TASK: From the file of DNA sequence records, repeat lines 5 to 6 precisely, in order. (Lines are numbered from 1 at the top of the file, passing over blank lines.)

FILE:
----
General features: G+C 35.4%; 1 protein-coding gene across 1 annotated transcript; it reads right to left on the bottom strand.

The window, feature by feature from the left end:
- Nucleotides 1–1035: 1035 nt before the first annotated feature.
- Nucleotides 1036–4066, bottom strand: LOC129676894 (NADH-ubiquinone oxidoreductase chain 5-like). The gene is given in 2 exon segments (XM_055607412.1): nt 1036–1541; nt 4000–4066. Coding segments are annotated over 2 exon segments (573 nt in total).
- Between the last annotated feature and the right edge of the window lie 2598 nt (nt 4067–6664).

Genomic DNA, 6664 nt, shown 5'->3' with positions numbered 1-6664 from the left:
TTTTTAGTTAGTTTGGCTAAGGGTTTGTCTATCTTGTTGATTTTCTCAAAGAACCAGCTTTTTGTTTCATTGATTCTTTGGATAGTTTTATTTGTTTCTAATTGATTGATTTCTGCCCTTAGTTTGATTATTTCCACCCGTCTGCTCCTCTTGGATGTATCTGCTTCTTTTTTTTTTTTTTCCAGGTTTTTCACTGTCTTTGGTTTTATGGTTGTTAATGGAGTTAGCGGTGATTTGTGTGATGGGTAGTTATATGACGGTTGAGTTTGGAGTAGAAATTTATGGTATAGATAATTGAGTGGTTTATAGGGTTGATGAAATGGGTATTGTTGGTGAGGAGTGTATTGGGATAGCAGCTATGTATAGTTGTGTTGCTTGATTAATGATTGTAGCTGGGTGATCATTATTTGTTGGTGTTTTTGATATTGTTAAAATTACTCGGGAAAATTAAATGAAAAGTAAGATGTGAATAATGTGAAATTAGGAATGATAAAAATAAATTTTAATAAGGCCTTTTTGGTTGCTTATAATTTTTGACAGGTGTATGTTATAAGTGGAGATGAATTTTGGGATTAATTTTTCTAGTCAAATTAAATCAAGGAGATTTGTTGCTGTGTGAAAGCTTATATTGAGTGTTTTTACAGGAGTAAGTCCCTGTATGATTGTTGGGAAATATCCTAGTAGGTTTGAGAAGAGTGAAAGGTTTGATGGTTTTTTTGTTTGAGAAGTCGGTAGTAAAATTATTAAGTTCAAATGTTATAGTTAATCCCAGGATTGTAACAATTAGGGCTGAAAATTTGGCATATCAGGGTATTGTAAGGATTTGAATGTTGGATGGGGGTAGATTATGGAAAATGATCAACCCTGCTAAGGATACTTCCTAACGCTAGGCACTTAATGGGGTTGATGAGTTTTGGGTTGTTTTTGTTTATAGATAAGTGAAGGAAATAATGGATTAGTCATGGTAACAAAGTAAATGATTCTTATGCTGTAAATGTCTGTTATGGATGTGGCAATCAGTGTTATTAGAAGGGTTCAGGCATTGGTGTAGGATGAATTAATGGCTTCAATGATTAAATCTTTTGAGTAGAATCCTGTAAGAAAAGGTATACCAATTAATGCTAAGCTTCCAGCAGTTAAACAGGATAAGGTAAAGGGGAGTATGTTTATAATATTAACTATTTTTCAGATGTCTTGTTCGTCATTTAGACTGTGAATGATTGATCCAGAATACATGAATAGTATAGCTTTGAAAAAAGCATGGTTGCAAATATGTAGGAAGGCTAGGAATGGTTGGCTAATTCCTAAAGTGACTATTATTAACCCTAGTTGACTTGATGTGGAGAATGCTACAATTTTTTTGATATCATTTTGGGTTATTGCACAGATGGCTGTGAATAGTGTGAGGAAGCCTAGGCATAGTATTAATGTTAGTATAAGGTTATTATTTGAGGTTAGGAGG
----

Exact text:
- Between the last annotated feature and the right edge of the window lie 2598 nt (nt 4067–6664).

Genomic DNA, 6664 nt, shown 5'->3' with positions numbered 1-6664 from the left: